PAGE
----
It's worth pointing out that this is already happening. Compare the values promoted in a modern day newspaper compared to one from 1910, 1930, 1960, 1980 etc.

    This is a fact, regardless of our opinions.

    That said, I am (for ideologically strategical reasons) not a fan of the "living constitution" school of thought since a modern interpretation of the constitution would make it reflect the modern society which I loathe.

    Nor am I a fan of government controlled eugenics programs. I'm more in favor of the pater familias system which Simi promoted in post #83, since it would force people to take responsibility, leading to improved character and a strengthened, non-complacent society as a result. Also, it would lead to risk diversification ("not putting all the eggs into the same basket"): If the pater familias makes a detrimental choice, it will only harm him and his family. If, on the other hand, a mandatory government eugenics program makes a mistake, it will forcibly harm all of society.
    Johan Bure (1568–1652), of the Bure kinship, was a Swedish royal antiquarian, polymath, runologist and mystic.

    He at one point proposed that Sweden should replace its current latin alphabet with a revived form of the older, nobler, and more mystical Germanic runes. He also argued in favour of Gothicism, along with overall Swedish cultural separatism from Rome.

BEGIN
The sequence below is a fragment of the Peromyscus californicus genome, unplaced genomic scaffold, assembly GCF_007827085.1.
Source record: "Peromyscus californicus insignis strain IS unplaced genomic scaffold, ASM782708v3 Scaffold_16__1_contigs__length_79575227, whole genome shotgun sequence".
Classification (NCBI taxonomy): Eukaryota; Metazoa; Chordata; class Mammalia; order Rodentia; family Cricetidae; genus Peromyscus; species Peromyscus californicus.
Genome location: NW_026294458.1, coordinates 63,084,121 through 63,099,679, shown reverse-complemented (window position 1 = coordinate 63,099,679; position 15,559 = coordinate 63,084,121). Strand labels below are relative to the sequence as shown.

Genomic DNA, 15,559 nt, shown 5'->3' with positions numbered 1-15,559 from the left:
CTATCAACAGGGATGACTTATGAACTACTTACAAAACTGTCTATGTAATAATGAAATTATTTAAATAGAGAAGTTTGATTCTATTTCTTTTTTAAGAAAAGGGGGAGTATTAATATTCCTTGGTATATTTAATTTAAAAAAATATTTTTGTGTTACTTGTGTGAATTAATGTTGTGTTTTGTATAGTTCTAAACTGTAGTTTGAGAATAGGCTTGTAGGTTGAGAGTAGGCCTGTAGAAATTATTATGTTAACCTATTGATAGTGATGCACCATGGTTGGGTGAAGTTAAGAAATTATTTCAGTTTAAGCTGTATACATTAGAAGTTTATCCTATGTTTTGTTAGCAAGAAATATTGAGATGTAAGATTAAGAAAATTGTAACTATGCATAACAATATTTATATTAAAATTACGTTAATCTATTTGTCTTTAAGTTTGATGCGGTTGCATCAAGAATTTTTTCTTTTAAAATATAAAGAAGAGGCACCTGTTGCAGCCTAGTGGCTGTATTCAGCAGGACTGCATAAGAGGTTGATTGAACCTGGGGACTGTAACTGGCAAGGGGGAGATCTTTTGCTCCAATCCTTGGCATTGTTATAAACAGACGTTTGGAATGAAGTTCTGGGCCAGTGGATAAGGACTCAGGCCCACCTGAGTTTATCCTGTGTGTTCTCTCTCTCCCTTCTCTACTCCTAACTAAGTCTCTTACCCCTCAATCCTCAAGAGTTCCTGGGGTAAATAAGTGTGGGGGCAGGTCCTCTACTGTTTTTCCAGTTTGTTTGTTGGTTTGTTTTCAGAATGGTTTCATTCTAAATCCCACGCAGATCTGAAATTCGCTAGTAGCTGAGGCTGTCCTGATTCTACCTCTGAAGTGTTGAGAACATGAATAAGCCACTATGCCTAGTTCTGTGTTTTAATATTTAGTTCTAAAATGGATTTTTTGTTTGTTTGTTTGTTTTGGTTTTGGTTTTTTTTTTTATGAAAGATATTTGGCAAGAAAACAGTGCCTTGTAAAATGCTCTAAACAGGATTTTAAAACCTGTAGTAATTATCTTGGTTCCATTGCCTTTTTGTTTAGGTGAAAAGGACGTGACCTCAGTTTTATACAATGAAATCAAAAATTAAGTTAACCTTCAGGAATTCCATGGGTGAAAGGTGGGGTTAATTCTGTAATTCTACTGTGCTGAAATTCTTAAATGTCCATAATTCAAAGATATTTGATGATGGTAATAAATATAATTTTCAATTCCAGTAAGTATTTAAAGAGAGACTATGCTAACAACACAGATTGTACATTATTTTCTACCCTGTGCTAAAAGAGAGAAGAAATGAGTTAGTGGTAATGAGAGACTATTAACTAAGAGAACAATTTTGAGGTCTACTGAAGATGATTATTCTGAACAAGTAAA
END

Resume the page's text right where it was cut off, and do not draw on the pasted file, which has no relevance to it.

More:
Je ne suis pas Charlie. Cependant, je veux voir un nouveau Charles Martel

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    Alexander (2016-10-07)

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    Quote Originally Posted by Curiouscat View Post
    Just..No!

    If they are born to this world, our duty is to care for them as best as possible and try to make their lives as easy as possible.
    Agree and disagree.If a person harms others or shows a malicious personality with no signs of remorse or changeability,perhaps corrective measures may be the best resort.

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    We have no right to decide whether they are worthy of life or not, and those who have obligations to the mentally handicapped are not freed from their responsibilities because, their child didn't turn out the way they may have wanted, any more than a religious parent has a right to forsake their minor offspring because they've become atheist. Past those obligations, any further assistance is charity. It is thus up to the person being charitable to question, whether they think their actions are making the world a better place. That's a personal question, and we have no right to judge another's charity. Furthermore, we all run the risk everyday of becoming "useless". An accident that's completely not our fault could render us handicapped, and incapable of even moving about and feeding ourselves. And inevitably, at a certain age, we will all be unable to work or function as well as we can. Should a euthanasia-based policy ever be implemented with us around, I am very sure most of us will go out screaming to be spared, even if we did not have the physical strength to resist.